Employers and The Perception Gap
Survey Reveals Gender Views of Equal Opportunities in the Workplace
By David Cox, SPHR, SHRM-SCP | October 27, 2016
New data from a survey by PayScale, Inc., addresses male and female perspectives on gender equity and equal opportunity in the workplace. This information seems to confirm that there is a “perception gap” between the sexes, especially in male-dominated fields such as the tech industry.
Could this gap be the result of the “Lake Wobegon Effect?” Lake Wobegon is the name of Garrison Keillor’s imaginary town “where all the women are strong, all the men are good looking, and all the children are above average.”
PayScale surveyed 140,000 people who took the employee survey online with two statements and asking them to what extent they agreed or disagreed with each one.
The two statements were:
In most workplaces, men and women have equal opportunities.
In my workplace, men and women have equal opportunities.
According to a PayScale press release, the results of the survey were broken out by all respondents and by responding tech workers. The responses highlighted a difference of opinion between males and females.
For all workers:
67% of male workers say men and women have equal opportunities in most workplaces.
38% of female workers say men and women have equal opportunities in most workplaces.
75% of male workers say men and women have equal opportunities at their workplace.
51% of female workers say men and women have equal opportunities at their workplace.
For tech workers:
66% of male tech workers say men and women have equal opportunities in most workplaces.
30% of female tech workers say men and women have equal opportunities in most workplaces.
80% of male tech workers say men and women have equal opportunities at their workplace.
44% of female tech workers say men and women have equal opportunities at their workplace.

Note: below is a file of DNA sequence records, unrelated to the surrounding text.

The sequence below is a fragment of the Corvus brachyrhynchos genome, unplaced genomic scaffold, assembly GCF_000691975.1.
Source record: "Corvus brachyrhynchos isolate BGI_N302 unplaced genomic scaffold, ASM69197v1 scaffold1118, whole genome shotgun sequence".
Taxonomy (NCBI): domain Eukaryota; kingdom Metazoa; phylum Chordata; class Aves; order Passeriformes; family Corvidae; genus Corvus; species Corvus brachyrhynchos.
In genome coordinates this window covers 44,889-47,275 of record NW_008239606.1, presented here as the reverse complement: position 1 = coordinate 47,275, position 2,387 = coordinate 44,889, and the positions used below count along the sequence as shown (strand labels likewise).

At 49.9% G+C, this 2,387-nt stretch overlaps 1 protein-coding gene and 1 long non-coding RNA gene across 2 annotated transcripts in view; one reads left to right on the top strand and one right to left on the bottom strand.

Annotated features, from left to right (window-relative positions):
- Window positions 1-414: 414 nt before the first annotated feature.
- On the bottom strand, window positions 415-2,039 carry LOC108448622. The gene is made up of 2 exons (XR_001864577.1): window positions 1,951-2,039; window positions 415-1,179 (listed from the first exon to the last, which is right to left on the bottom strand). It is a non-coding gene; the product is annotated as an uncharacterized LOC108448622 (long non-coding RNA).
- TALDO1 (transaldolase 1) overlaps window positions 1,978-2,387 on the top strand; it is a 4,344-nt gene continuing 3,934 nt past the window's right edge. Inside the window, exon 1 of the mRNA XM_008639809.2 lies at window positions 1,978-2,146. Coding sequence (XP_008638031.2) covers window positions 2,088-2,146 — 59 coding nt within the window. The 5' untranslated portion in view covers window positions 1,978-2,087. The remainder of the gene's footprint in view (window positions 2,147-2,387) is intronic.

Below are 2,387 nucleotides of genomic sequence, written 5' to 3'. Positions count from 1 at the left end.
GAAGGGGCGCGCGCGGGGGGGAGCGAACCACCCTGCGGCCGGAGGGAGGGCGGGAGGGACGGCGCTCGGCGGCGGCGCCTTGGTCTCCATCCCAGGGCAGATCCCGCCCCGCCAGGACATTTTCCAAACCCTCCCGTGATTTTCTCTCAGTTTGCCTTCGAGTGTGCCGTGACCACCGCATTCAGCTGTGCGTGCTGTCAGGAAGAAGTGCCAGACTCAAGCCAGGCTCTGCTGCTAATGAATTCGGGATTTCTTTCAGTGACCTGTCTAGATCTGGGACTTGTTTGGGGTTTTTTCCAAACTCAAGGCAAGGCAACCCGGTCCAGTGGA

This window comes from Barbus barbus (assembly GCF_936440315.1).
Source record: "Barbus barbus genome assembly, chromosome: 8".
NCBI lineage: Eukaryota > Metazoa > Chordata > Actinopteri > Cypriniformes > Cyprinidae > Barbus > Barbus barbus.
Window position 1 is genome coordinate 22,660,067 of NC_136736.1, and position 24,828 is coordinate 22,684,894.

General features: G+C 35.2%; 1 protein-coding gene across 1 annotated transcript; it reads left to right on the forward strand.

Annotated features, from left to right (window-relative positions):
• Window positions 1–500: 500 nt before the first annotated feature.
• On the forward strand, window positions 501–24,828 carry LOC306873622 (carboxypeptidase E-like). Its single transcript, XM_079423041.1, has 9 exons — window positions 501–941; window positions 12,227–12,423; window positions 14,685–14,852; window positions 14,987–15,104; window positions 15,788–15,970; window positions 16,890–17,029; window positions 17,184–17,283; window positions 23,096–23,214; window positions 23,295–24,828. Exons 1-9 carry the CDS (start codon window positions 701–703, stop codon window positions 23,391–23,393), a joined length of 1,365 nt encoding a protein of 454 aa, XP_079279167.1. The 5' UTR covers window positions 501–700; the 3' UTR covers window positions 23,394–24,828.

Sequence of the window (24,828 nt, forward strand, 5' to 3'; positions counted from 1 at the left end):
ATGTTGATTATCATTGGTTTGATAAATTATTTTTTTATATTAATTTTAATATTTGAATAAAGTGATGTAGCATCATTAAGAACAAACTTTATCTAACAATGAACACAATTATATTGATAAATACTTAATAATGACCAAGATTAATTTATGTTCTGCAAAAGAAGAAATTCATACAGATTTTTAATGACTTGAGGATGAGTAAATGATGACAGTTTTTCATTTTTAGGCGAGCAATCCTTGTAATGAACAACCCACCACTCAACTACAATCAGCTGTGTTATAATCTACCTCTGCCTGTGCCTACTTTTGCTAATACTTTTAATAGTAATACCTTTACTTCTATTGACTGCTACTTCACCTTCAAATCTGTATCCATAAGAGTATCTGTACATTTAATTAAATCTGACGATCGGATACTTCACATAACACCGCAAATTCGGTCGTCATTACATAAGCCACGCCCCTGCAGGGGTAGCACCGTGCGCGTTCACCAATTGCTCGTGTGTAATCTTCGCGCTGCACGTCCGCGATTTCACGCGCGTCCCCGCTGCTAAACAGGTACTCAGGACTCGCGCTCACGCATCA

Jen Hubley Luckwaldt, in a blog for Payscale explains, “The fact that three-quarters of men say there’s equal opportunity for men and women in their workplace, but only about half of women say the same indicate a perception gap between the sexes.” This perception gap is even worse at tech companies, with 80% of men—but only 44% of women—saying that women have equal opportunities at their employer!
Think about it. Only 25% of male workers believe that men and women are not treated equally at their workplace.
Psychologists recognize this effect as a willingness to identify inequities as a broad and pervasive problem, yet deny that the same inequities occur in our own environment (such as our workplaces). Unfortunately, that’s exactly what many do because it is hard to confront the fact that we may be part of a workplace that perpetuates inequality in the treatment of women.
“Unconscious bias is a more insidious cause of gender inequity at work than overt prejudice, precisely because we’re not aware of having it.” says Luckwaldt.
Matt Wallaert, behavioral scientist and founder of GetRaised.com writes, “If this data highlights anything, it is that men need to step up to the plate. We benefit from the system of inequity, we hold a positions of privilege, and far too many of us are blind to the fact that this is a problem that occurs within our sphere of control.” He adds, “This isn’t some vague social problem: every man, in every workplace, has the power to make that workplace more equitable. The women are leaning in: it is our turn to do the hard work of change.”